"Roughing the Passer - A PK Frazier Novel"

My new book, "Offsetting Penalties - A PK Frazier Novel" is the follow-up to "Illegal Procedure" and "Roughing the Passer" and is now available in print and in e-formats at amazon.com, smashwords.com and iBooks. Follow me on twitter @kevinkrest.

Saturday, January 24, 2015


The best thing about deflate-gate is that it's kept anyone from asking Richard Sherman questions that allow him a platform to spew crazy, yet in some weird way, interesting comments. What I haven't heard anyone mention, but I'm certain someone may have, given all of the discussion over the inflation of the footballs at last week's AFC Championship game, is if it is such a big deal to the league, why wouldn't they maintain control of the balls throughout the game? I understand that tampering with the footballs is a rules violation of some type, but if it could really tip the competitive balance, why would the NFL give the teams ample opportunity to do so? Officials are in control of the kicking balls, and for good reason. The lighter the ball, the farther it goes when kicked. It's like using a golf ball that is outside the specification of the PGA, thus giving a player an advantage in distance, or spin, or whatever the illegal ball provides. But there isn't a consistent preference among NFL quarterbacks and receivers on what constitutes an advantage. That's why, I guess, each team gets to use their own assigned balls. So again, my point is that it appears the NFL is actually encouraging the teams to doctor the balls, with the assumption that they'll voluntarily stay within the specified guidelines.

My point in all of this is that I don't believe the NFL thinks this is such big issue because if they did, then the game-ball procedure would be a lot more stringent. Everyone I've been listening to on ESPN and even traditional news channels seem to think this is another example of Bill Belichick skirting the rules to gain an unfair advantage. That may or not be so, but what he and Tom Brady knew and when they knew it is also not very clear. The NFL is once again in a tough spot. Even if they don't think this infraction is particularly serious, what message do they send by giving the Patriots a slap on the wrist, maybe a $100,000 fine? And if they take away a draft pick or two, is that overkill for an offense they don't really consider that serious? Without the fact, however, it's impossible for anyone to come to a definitive conclusion. Unfortunately, the only person or persons with all of the facts is the one who tampered with the game balls, because that's the only certainty here: The balls were under-inflated from when they were tested prior to the game. If that person or persons fails to come forward or is not identified, then I'm not so sure what the NFL will have to work with.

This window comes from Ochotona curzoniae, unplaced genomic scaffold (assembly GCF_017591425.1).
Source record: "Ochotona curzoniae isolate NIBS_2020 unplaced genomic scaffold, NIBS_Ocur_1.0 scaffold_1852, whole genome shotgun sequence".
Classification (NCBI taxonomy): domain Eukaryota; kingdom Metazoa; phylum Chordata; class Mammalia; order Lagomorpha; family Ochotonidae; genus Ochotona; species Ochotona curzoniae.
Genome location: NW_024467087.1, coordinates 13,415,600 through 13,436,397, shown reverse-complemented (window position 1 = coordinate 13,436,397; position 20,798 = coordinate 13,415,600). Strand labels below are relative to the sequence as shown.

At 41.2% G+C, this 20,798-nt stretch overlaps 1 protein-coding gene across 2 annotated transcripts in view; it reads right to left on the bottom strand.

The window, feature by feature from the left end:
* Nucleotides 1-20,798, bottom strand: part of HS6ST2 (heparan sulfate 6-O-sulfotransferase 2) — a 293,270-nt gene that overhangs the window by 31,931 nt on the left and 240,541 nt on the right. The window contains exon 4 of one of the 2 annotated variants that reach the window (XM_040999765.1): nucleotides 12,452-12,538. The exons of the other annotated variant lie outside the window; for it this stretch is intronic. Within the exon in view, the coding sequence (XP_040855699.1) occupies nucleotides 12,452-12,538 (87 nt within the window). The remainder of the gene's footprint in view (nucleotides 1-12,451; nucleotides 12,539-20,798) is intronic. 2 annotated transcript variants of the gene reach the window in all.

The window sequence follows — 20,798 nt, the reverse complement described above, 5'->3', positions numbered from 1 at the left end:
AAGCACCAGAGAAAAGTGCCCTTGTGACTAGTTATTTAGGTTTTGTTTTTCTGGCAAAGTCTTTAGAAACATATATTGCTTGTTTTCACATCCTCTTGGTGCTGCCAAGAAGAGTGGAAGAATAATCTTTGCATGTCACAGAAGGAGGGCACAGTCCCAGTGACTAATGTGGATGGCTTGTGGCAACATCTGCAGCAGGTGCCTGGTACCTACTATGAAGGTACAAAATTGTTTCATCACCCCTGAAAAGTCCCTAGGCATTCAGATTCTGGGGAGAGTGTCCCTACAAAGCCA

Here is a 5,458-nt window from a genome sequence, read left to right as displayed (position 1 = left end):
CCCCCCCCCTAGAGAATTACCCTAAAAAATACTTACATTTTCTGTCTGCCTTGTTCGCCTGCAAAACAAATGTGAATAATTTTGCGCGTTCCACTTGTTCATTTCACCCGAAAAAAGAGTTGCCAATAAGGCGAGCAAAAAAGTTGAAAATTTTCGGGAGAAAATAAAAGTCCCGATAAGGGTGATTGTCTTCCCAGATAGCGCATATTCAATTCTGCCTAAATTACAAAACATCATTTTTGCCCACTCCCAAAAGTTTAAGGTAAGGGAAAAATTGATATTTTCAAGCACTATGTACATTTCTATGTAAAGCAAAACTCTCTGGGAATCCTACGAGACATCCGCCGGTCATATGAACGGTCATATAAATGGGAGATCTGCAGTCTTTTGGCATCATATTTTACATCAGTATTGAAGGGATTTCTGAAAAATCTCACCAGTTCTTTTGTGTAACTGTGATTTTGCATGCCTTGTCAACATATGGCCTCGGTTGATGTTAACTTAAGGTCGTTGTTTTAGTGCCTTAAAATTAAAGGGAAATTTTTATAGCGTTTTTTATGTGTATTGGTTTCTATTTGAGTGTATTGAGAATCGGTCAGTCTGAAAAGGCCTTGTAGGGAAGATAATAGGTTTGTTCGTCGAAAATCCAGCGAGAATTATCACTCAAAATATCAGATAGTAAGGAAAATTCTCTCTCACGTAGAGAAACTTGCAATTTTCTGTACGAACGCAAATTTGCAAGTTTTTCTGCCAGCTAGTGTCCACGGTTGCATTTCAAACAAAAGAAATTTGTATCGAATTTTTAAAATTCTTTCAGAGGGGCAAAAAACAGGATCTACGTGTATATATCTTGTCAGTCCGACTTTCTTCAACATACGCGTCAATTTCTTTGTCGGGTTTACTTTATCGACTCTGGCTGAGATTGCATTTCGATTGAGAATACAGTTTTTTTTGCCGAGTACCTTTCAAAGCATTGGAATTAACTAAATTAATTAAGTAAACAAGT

Meanwhile, after what is usually a down week, we begin Super Bowl week in earnest. Since most sports journalists aren't particularly creative, the deflate-gate topic will continue to dominate the discussion, despite the fact that this is one of the most compelling matchups we've had since, well, last year. Brady vs. Sherman, Carroll vs. Belichick, Wilson trying to defeat another legend, Gronkowski vs.Chancellor, etc. I'm not much of Super Bowl hype kind of guy, so I tend to ignore the interviews and other noise, but the game certainly intrigues me. The primary difference between this year and last is that the Seahawks won't be a surprise this time around. They're tough and experienced, more than enough of a challenge to get the Patriots' full attention and preparation time.

Don't forget to check out my new book, "Roughing the Passer - A PK Frazier Novel" available in print and e-formats at Amazon.com and Smashwords.